Another fine example of Corbusier’s concrete cubes is the Shodhan Villa. Originally commissioned as the residence of Surottam Hutheesing, it was later sold to Shyamubhai Shodhan. What is striking about this house is its interplay with nature, the sun, the wind and the view. Corbusier constructs a cube that is placed perfectly in alignment with these elements, through the installation of the brises-soleil and the positioning of the facades. The bare concrete still carries clear markings of the wooden formwork. Sheltered under the shade of a roof parasol, the rooms open out to large terraces overlooking a swimming pool. Another Corbusian characteristic marks the house—the presence of a ramp that connects the various floors. The roof features an oval aperture that lines up with an opening, the lower slab roof framing a view of the heavens. To root the building culturally in the landscape of Ahmedabad, Corbusier gave it double-height living rooms, a prominent feature of the wealthy at that time. The Shodhan Villa is an elemental harmony, immortalised in concrete, eternally modern. A faceless Rubik’s cube, ever mysterious.

Corbusier’s modernist, concrete legacy was passed on to B.V. Doshi, who won the Pritzker Prize last year. Doshi’s initial works retained much of the Corbusian aesthetic. The Institute of Indology, for instance, has an ark-like structure built out of brutal concrete, naturally cooled through cross ventilation. The basement, where the manuscripts were stored, was tempered to filter through soft, natural light. The institute was designed to house ancient manuscripts, and Doshi studied Jain Upashrayas before designing it, incorporating into his design the full-length veranda and the high plinth.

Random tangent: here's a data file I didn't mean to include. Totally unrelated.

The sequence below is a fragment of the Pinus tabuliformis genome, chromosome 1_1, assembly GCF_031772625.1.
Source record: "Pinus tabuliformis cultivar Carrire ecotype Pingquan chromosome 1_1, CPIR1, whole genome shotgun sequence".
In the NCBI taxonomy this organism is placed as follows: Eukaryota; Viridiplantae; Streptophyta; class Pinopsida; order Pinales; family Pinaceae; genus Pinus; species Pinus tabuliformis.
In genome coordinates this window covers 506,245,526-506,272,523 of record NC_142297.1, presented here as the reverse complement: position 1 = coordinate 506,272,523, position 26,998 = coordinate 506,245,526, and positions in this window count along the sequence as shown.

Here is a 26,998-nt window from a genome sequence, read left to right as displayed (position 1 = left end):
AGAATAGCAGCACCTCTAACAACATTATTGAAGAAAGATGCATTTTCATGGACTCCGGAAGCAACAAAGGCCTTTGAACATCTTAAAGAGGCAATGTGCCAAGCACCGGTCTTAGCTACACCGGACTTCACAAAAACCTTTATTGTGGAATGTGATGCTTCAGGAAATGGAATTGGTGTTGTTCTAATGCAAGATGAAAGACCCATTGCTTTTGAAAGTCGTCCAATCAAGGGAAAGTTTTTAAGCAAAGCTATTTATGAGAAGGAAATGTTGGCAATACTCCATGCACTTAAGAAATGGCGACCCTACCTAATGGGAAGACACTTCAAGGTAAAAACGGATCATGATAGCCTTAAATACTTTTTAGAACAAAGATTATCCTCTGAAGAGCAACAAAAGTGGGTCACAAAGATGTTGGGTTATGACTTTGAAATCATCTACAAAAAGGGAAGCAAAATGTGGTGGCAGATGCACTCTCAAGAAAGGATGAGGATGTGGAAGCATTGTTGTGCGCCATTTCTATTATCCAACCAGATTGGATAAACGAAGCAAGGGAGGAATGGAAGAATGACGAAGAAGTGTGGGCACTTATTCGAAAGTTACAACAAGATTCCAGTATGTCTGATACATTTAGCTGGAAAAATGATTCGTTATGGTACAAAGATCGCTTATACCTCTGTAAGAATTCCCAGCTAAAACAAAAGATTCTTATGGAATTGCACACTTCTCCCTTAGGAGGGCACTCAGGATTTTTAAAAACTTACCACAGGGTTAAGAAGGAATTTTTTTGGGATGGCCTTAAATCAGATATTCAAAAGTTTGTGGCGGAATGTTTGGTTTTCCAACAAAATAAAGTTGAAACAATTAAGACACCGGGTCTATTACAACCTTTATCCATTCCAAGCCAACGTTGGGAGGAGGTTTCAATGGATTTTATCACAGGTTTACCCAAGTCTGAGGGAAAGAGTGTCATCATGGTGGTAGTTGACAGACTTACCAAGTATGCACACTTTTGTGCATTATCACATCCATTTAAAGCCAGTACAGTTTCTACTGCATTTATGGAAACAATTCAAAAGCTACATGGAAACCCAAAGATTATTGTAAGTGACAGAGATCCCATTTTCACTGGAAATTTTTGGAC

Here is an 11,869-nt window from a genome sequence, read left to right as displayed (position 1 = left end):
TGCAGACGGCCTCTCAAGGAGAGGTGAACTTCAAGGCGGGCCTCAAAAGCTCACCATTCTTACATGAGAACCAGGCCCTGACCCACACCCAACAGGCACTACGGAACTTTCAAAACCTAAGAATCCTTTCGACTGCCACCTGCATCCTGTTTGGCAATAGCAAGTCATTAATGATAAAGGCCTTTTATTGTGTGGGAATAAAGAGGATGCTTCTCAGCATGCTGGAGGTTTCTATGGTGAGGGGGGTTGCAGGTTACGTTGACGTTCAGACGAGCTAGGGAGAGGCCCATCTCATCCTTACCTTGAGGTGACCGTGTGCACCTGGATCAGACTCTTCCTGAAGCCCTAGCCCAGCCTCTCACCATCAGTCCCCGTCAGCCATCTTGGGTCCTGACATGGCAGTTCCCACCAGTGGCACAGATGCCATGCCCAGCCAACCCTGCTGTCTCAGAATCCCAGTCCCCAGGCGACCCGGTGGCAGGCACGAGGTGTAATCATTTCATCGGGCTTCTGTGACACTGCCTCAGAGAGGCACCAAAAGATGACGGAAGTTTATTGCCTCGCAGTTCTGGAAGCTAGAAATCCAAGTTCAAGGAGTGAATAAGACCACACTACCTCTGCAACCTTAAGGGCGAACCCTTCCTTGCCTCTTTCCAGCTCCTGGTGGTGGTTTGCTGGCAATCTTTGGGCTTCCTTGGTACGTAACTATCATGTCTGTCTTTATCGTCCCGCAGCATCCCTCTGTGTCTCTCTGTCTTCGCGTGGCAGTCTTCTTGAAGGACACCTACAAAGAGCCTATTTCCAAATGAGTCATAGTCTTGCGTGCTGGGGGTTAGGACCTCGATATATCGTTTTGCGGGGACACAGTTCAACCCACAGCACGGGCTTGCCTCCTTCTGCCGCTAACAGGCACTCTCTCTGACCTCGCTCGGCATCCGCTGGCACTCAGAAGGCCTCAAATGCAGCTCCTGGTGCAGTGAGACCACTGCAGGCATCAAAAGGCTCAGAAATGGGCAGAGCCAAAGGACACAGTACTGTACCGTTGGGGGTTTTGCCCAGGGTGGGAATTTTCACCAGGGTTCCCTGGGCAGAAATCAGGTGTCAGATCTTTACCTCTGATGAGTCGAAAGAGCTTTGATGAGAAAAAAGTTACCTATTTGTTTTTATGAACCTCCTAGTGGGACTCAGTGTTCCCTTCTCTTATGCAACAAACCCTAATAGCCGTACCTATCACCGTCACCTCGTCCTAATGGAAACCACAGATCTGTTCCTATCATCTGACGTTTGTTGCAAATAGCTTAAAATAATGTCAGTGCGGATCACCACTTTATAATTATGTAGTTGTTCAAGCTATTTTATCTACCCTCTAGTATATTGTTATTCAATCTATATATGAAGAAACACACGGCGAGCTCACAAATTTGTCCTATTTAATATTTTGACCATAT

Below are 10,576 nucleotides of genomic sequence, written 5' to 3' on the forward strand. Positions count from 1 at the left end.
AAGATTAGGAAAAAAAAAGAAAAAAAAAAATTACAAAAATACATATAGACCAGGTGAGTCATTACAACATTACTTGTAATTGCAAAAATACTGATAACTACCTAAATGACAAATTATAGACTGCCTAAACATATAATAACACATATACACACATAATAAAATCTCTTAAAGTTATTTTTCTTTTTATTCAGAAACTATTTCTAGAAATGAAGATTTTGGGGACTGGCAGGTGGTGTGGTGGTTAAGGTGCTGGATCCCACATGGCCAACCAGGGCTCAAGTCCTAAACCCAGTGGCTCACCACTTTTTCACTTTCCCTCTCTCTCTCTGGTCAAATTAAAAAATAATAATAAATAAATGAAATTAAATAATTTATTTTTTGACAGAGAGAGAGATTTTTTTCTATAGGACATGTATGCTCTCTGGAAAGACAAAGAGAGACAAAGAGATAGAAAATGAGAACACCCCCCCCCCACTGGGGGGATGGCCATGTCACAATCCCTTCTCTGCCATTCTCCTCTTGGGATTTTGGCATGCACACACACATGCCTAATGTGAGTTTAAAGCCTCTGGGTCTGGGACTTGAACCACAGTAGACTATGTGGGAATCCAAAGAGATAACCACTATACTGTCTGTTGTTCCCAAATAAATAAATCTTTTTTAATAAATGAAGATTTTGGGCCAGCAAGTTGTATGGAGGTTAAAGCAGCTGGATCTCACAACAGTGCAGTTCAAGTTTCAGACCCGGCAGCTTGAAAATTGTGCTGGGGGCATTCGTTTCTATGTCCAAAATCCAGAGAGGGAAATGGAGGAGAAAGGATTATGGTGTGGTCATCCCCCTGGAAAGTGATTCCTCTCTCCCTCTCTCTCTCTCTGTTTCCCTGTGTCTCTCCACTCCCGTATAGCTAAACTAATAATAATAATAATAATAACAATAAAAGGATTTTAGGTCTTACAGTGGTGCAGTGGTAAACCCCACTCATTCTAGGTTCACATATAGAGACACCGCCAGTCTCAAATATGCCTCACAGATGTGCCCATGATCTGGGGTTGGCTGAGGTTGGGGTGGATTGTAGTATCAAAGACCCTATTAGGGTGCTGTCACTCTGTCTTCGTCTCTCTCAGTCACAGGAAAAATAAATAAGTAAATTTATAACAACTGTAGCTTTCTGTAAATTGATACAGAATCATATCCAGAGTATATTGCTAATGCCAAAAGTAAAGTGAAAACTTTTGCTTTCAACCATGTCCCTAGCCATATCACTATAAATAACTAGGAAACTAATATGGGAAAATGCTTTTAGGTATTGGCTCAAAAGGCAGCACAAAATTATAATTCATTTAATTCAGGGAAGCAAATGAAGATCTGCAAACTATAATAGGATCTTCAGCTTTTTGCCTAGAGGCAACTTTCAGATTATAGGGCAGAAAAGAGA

Another of Doshi’s experiments with the brutalist concrete form was the Tagore Memorial Hall, an imposing edifice built out of concrete with rigid folded plates forming the outer shell. Within the hall was the detached seating bowl carrying 700 people,.

Over time, Doshi found his work alien to the space it occupied—they felt ‘rootless and looked foreign’. He switched to using more bricks, indigenous to India and Ahmedabad, and reduced the scale. His spaces became more humane, intimate. While the Corbusian scale was built to create inspiration and awe, the Doshi scale was built to introspect and draw people closer.

It is perhaps serendipitous that Ahmedabad has managed to hoard such a concentrated wealth of the modernist movement. It could be said that the brutal purity of function, the minimalist oeuvre, and the clear distaste for vacuous ornamentation had a certain pull amongst the straight talking, cut-to-the-chase Ahmedabadi businessmen. And perhaps it behoves the city of business to have as its palette the accommodating shades of grey.

Another of Doshi’s experiments with the brutalist concrete form was the Tagore Memorial Hall, an imposing edifice built out of concrete with rigid folded plates forming the outer shell. Within the hall was the detached seating bowl carrying 700 people.

Over time, Doshi found his work alien to the space it occupied—they felt ‘rootless and looked foreign’. He switched to using more bricks, indigenous to India and Ahmedabad, and reduced the scale. His spaces became more humane, intimate. While the Corbusian scale was built to create inspiration and awe, the Doshi scale was built to introspect and draw people closer.

It is perhaps serendipitous that Ahmedabad has managed to hoard such a concentrated wealth of the modernist movement. It could be said that the brutal purity of function, the minimalist oeuvre, and the clear distaste for vacuous ornamentation had a certain pull amongst the straight talking, cut-to-the-chase Ahmedabadi businessmen. And perhaps it behoves the city of business to have as its palette the accommodating shades of grey.